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Blood on the Moon – 1948 Wise
- It is not the first (probably musicals), second (science fiction), third (noir) or even fourth (war films) genre most often associated with Robert Wise- but Blood on the Moon is a rock solid western. It kind of makes you wish he had done more (as far as I can tell- it is his only one). He made it at RKO in 1948.
- It stars Robert Mitchum (his first western in the archives), Robert Preston (a stout figure, charismatic- and good enough an actor to go toe to toe with Mitchum) and a nice supporting role for the always reliable Walter Brennan.
- Back to Mitchum though, he is one of the only actors to be able to pull off both the rural western and the urban noir. He is at home in both. Think of John Wayne in a noir, or Bogart in a western (he tried—both Bogey and Cagney in The Oklahoma Kid and they did not look as at home as Mitchum does).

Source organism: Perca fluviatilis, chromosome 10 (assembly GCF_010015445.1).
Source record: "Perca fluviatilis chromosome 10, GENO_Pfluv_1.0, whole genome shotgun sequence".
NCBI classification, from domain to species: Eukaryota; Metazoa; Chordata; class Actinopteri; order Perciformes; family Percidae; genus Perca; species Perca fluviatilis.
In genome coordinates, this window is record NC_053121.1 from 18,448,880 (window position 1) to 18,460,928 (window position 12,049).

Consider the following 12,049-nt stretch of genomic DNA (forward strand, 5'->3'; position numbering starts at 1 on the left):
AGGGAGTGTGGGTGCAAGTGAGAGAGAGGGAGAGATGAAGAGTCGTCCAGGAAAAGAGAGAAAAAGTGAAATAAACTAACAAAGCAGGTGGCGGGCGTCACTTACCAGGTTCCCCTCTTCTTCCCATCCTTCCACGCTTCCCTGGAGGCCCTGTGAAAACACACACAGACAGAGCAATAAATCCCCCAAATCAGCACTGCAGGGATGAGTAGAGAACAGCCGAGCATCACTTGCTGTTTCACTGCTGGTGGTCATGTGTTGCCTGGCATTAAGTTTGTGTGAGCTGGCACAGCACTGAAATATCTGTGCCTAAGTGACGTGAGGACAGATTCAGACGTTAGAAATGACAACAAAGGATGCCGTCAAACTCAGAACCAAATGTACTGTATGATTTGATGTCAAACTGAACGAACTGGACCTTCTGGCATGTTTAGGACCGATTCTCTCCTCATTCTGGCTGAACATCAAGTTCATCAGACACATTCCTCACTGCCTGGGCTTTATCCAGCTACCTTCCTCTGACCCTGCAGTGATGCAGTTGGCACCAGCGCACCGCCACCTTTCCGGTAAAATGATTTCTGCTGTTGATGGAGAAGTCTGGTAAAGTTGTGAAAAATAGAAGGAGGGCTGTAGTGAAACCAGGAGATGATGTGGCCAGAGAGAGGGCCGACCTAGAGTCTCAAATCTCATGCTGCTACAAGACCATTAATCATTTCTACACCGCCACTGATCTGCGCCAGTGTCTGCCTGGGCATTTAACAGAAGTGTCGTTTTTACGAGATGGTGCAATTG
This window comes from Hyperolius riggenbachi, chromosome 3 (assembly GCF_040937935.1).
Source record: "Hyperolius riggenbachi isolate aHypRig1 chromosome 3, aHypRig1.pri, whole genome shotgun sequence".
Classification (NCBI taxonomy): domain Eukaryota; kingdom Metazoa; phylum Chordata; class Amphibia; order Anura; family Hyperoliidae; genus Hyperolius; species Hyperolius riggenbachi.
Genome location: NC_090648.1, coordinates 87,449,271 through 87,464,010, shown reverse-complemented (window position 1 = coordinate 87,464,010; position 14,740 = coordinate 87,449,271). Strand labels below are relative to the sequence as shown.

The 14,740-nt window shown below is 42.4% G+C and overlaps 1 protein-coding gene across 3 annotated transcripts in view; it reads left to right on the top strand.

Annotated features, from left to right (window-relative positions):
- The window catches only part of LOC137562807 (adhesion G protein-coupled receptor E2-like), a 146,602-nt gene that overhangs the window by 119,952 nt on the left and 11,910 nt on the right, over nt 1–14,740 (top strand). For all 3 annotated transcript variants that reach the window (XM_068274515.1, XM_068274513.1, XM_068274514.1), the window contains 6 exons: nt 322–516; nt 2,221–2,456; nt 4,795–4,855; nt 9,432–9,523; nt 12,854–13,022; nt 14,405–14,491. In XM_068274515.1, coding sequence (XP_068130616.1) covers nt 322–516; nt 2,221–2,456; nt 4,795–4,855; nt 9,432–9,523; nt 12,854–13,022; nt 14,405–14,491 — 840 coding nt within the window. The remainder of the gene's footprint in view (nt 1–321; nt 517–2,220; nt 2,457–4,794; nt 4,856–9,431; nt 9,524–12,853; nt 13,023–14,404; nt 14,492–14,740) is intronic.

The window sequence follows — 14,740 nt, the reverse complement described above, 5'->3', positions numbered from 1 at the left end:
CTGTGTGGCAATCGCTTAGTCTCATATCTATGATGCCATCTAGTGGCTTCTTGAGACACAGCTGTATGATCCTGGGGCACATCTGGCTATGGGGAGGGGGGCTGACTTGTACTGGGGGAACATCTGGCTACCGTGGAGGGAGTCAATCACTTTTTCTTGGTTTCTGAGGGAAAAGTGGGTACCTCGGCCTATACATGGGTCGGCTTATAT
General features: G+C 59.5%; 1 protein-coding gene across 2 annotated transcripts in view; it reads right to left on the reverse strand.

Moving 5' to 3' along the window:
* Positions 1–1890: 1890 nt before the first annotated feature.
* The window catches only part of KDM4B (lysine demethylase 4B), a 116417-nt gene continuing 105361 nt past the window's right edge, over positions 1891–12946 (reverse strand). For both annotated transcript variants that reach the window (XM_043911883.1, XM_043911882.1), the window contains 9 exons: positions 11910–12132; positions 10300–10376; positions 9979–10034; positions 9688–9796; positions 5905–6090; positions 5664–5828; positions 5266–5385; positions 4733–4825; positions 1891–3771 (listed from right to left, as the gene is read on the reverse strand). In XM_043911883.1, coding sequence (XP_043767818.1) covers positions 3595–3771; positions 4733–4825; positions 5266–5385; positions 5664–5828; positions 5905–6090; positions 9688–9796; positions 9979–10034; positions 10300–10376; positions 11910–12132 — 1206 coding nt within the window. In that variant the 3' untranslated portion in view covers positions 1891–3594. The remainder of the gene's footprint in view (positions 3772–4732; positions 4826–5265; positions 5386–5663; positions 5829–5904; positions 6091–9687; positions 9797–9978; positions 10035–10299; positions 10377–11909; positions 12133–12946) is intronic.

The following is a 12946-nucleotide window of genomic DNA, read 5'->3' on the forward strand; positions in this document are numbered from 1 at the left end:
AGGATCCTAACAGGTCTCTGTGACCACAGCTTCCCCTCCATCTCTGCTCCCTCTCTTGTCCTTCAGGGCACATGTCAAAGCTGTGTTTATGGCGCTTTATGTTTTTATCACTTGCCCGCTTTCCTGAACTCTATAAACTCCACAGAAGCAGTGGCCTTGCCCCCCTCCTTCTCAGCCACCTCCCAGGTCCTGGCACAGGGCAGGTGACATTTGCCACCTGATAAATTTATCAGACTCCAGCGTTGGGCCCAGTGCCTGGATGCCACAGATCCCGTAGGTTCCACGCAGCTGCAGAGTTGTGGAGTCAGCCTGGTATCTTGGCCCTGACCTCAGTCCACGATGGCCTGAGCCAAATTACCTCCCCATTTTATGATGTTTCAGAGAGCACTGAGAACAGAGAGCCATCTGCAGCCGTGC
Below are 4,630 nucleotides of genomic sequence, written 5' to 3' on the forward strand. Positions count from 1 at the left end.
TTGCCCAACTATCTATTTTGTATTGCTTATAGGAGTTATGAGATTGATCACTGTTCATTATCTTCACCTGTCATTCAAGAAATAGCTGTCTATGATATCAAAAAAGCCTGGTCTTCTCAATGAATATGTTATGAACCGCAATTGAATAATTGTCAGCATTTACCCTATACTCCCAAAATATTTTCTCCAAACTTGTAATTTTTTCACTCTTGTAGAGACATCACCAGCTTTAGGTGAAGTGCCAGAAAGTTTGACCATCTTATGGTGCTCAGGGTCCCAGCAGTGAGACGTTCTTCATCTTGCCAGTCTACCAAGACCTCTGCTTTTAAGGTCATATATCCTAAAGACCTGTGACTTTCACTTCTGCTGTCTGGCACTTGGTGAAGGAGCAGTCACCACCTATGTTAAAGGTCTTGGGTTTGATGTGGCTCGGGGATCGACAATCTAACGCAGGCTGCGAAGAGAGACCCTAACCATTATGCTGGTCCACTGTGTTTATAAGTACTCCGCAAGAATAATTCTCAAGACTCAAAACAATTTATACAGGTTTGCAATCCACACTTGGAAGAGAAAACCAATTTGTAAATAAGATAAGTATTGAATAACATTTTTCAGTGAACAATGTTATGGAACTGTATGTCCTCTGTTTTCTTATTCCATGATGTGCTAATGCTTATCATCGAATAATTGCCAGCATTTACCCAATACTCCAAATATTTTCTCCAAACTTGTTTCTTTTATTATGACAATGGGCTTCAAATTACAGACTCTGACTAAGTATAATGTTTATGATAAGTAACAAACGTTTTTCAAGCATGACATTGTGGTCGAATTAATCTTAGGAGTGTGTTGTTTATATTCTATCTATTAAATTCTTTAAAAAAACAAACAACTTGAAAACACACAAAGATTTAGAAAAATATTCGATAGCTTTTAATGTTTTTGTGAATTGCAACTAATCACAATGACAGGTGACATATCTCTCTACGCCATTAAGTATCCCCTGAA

- Preston plays the villain- and Mitchum plays Jim Garry—he’s caught in the middle of this battle between a cattlemen and settlers’ squabble (with Preston playing a profiteer). Mitchum has a great line to Preston at the 45-minute mark – “I’ve seen dogs that wouldn’t claim you for a son” before they get into this fantastic, long, brawl in a saloon.
- At the 50-minute mark Wise positions the camera right behind Brennan’s head in closeup—Brennan nods to the right the camera catches him at glance profile after he saves Mitchum and watches him leave the bar- a great shot.
- The final showdown between Preston and Mitchum is this excellent little duel in the thick brush.
- Recommend but not in the top 10 of 1948—I really want to give it a half-grade better rating because of that wonderful title- Blood on the Moon.